Bipolar disorder with rapid cycling is diagnosed when a person experiences four or more episodes of mania, hypomania, or depressive episodes in any 12-month period. Rapid cycling can occur with any type of bipolar disorder, and maybe a temporary condition for some people.

What is rapid cycling? 

People who live with bipolar experience the “highs” that come with mania or hypomania, they also experience “lows” that come with depression. When Rapid Cycling occurs, it means that four or more manic, hypomanic, or depressive episodes have taken place within a twelve-month period. Changes in mood here can happen quickly and occur over a few days or even over a few hours. If there are four mood changes within a month, it is called ultra-rapid cycling. While the phrase “rapid cycling” may make it seem that there is a regular cycle to these shifts in mood, most cycles do not follow a pattern.

Who develops rapid cycling?

As many as half of all individuals who live with bipolar may develop rapid cycling at some time. For most, rapid cycling is a temporary occurrence. For a small number of individuals, the pattern of cycling can continue indefinitely. While there are no hard rules for who will develop rapid cycling, it may be more likely to develop in women. Bipolar is equally common in both genders.

What causes rapid cycling?

The cause of rapid cycling is unknown however, there are several theories that have been posed:

Kindling

The kindling theory proposes that early episodes are triggered by actual or anticipated life events. Stressful circumstances such as loss of a job or of a loved one may become ‘triggers’ for that individual. Again, this can be actual or anticipated. Perceived or actual stress associated with these circumstances may result in the cycling of mood seen in rapid cycling. As the triggers continue to present themselves an individual can experience the increase of cycling.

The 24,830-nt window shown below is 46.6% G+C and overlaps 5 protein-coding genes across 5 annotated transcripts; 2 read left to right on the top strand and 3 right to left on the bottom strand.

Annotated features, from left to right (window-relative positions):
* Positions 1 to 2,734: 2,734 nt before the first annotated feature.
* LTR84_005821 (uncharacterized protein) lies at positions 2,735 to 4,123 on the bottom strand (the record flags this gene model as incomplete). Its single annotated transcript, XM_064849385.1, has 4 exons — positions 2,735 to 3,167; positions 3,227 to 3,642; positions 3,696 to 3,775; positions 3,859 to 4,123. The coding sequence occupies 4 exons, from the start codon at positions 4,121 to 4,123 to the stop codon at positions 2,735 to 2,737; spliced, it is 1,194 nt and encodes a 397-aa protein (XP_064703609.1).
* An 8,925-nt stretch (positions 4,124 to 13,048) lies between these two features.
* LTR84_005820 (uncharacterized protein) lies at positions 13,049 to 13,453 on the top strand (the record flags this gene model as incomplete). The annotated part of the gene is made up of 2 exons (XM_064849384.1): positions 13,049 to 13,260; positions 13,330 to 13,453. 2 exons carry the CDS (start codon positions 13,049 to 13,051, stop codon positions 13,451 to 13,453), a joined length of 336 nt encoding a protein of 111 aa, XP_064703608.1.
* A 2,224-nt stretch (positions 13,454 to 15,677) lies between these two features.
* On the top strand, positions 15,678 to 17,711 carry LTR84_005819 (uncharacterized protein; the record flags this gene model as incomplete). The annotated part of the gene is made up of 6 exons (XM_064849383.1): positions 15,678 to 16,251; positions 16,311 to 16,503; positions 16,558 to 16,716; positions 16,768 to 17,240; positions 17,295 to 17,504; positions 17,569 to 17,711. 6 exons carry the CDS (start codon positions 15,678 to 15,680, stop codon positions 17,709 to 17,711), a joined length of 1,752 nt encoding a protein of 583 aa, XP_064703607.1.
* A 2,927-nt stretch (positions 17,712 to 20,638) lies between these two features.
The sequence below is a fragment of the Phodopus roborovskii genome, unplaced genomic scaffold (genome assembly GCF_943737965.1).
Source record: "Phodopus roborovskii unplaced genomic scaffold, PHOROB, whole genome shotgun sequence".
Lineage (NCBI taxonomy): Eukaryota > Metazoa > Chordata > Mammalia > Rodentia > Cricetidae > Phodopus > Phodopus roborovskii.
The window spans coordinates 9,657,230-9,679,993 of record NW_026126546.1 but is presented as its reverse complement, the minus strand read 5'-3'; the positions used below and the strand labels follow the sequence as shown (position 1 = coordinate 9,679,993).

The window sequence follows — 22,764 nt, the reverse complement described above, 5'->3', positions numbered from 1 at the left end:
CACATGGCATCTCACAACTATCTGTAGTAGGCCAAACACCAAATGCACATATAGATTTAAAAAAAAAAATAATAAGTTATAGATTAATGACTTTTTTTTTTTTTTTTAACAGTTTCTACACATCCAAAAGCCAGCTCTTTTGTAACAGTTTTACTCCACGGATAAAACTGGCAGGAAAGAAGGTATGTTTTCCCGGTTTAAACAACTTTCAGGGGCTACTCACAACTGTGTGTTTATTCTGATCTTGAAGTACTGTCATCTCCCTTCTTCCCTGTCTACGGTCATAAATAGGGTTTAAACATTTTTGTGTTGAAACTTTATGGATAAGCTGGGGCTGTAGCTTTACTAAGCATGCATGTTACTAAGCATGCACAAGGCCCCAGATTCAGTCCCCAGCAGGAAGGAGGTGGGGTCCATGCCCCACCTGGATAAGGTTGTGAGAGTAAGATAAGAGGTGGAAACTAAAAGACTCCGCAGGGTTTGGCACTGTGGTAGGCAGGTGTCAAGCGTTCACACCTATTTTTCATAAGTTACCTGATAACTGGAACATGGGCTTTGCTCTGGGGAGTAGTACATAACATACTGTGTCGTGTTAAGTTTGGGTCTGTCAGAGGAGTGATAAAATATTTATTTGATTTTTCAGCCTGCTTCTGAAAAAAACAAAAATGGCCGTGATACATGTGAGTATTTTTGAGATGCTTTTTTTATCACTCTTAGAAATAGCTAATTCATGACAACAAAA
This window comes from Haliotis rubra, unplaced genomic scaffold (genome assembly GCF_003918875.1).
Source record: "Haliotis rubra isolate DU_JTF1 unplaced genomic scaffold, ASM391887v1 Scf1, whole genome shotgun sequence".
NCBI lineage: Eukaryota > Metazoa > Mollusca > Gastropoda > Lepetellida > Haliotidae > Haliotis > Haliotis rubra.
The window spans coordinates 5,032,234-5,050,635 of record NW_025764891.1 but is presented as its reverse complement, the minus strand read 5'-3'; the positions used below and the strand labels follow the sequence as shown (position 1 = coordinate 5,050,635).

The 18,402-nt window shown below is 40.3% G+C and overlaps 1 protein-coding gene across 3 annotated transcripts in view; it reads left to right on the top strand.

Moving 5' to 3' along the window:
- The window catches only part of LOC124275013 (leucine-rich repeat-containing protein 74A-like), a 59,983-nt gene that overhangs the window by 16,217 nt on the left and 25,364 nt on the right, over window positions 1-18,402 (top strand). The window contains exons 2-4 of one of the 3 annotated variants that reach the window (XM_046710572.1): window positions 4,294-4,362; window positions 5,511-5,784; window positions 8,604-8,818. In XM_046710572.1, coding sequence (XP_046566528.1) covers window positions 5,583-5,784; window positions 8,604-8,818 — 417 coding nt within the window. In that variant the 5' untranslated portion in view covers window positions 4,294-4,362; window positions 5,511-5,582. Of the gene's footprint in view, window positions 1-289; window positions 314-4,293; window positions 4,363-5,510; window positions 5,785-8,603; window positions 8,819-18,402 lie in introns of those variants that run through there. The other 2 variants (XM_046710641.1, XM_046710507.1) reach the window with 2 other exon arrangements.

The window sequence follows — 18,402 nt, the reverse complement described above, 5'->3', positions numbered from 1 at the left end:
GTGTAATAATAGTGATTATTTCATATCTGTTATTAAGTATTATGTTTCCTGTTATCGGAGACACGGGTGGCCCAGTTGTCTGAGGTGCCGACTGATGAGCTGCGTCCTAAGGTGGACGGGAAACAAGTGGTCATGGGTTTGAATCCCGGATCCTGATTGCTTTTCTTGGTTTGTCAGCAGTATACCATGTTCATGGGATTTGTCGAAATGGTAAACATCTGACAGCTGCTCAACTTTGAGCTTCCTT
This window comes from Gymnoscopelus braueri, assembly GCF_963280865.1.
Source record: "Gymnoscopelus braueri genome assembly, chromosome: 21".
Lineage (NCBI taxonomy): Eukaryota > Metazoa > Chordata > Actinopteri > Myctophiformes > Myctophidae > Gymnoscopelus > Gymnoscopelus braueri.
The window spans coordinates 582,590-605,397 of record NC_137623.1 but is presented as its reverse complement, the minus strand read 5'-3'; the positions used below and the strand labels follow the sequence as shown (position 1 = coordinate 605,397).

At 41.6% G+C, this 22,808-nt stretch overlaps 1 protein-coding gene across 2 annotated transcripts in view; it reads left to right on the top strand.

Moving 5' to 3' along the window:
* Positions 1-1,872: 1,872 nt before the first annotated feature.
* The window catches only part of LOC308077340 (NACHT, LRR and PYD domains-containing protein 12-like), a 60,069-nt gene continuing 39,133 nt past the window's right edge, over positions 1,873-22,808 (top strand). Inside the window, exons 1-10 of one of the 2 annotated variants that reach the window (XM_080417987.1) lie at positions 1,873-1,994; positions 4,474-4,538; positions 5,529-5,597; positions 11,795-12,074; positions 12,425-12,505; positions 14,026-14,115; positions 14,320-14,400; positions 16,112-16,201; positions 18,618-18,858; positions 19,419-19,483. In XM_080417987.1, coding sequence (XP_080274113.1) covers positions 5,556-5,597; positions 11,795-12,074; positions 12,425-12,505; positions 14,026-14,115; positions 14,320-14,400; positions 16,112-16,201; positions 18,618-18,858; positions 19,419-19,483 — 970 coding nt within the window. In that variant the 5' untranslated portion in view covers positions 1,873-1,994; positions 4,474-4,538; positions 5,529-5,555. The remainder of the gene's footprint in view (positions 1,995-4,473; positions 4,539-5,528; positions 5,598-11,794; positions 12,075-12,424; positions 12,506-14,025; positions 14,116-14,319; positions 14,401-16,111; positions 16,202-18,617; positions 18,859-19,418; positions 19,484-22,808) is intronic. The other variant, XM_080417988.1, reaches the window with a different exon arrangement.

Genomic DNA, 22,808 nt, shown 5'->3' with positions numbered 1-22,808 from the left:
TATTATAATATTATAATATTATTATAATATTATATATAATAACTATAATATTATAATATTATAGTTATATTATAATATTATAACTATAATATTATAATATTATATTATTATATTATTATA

Circadian or Biological Rhythms

This theory proposes that individuals who experience rapid cycling are “out of sync” with their typical biological rhythms. Circadian rhythms represent the 24-hour cycle that people experience each day. This rhythm keeps people in sync with dusk and dawn, sleep, and activity. While it is uncertain if inconsistency with circadian rhythms can cause rapid cycling, it is understood that good sleep hygiene can mitigate symptoms associated with bipolar.

Hypothyroidism

Hypothyroidism means that the thyroid is underactive in the system and is not producing enough of the thyroid hormone for the brain. Some with rapid cycling have responded to treatment with the thyroid hormone.

Anti-Depressants 

It has been found that anti-depressants can increase the frequency of cycling. Some experts have advised against the use of anti-depressants in individuals living with bipolar, especially for the long term. More commonly individuals living with bipolar are prescribed mood-stabilizing drugs which can be a treatment for rapid cycling. Before changing medication, talk to your physician. Do not stop medication without first consulting with your physician.

Treatment for Rapid Cycling

Rapid cycling is not its own diagnosis, rather a specifier that defines how the course of a bipolar diagnosis is experienced. It can be difficult to treat rapid cycling, however, people may find benefit in talk therapy and tracking their mood.

Mood Tracking

Keeping track of your mood may help you understand patterns that cause stress. By keeping records of mood changes, as well as lifestyle factors such as sleep, diet, exercise you can better understand what may trigger mood shifts.

Talk Therapy

Talk therapy can help people to identify and stick to a specific treatment plan. Collaborating with a therapist can help people who are experiencing rapid cycling. Feelings such as irritability, sadness, and racing thoughts can interfere with day to day life. By talking to a therapist those feelings can be explored in a “judgment free zone.” Establishing a treatment plan with a therapist can help you keep track of what improves or worsens symptoms.

 

 

 

 

 

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